The story drew me in, in a sick sort of way, like gawking at an accident.
"The kid" is a sad sack, who never really got a fair chance in life, but you can't help rooting for him and hoping he'll get a break. The narration over all was excellent.
I couldn't stop listening, carried along by curiosity and the beautiful descriptions of characters and settings, but my heart ached for them all.
The tale starts out almost believable, but slowly devolves into a series of vignettes of weird caricatures, and (unfortunately) "the professor" and his story become convoluted beyond recognition. I'm not sure if I exactly recommend this book, but it is certainly a memorable experience and well-crafted in many, but not all, respects.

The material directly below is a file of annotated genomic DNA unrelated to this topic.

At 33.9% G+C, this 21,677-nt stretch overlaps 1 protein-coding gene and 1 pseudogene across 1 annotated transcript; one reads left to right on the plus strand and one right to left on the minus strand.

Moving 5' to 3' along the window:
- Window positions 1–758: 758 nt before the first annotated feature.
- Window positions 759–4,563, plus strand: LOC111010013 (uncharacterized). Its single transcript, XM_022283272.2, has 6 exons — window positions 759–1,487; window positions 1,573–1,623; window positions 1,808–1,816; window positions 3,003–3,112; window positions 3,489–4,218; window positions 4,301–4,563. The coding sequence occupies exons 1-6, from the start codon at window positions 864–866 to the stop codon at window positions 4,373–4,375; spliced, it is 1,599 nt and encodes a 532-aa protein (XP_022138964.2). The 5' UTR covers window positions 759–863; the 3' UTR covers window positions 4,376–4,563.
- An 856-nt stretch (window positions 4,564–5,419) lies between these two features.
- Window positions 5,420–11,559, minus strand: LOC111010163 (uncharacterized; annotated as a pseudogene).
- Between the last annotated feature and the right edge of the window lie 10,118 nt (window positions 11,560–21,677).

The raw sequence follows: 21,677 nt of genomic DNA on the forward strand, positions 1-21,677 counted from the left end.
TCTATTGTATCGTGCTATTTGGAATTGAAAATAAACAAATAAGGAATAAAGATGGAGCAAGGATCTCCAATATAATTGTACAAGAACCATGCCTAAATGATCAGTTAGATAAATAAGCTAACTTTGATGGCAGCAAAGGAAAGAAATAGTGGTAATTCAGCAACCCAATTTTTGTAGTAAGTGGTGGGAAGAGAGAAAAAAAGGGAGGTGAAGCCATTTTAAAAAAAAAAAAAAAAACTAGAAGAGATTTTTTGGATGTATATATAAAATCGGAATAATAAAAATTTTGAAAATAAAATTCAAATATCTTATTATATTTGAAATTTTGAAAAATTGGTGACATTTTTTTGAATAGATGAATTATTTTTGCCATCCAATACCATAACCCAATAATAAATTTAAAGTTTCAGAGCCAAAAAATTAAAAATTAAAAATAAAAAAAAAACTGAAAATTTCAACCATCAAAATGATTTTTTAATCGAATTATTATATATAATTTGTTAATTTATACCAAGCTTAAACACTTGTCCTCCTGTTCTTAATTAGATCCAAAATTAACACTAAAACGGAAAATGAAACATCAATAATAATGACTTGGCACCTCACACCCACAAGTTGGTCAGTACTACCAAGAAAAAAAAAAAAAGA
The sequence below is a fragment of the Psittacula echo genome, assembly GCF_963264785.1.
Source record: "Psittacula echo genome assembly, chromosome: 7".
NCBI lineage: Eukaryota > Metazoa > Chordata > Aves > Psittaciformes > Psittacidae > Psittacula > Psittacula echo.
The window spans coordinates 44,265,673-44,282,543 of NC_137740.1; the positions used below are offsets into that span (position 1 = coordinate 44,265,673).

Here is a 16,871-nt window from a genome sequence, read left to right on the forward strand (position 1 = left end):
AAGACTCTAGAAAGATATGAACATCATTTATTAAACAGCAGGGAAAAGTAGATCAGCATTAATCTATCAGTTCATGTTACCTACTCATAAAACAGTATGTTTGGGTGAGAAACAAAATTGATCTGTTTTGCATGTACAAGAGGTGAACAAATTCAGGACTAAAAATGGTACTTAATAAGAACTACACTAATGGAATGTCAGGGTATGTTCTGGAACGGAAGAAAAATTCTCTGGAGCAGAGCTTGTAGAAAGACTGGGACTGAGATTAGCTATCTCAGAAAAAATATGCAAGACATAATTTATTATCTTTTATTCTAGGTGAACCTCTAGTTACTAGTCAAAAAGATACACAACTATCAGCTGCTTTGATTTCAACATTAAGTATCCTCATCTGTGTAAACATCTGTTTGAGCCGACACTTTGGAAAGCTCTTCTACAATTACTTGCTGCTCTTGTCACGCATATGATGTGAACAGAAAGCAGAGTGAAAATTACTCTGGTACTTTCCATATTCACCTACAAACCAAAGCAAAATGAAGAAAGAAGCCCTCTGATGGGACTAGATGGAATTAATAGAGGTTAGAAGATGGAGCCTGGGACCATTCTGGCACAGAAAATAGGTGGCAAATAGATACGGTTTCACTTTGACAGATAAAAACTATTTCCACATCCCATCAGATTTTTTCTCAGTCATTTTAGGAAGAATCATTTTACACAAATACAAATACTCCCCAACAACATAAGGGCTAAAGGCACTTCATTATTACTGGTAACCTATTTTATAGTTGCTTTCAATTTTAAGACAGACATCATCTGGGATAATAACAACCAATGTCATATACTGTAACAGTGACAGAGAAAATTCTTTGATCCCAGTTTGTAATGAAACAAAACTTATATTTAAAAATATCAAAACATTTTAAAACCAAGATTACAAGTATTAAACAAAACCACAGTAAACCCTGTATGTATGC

My kids were looking forward to this book, but we gave up when they simply couldn't understand what was being said.
This clever yarn dives into the subculture of computer-obscessed programmers (and other lives affected by them), and is beautifully narrated by the author. The colorful characters are all larger than life, but the author can't seem to untangle the elegant web he weaves, and cops-out with weak ending that just doesn't match.
This wonderful glimpse of life in Alaska is ruined by the author's unbearably dull narration. I gave up before finishing it.
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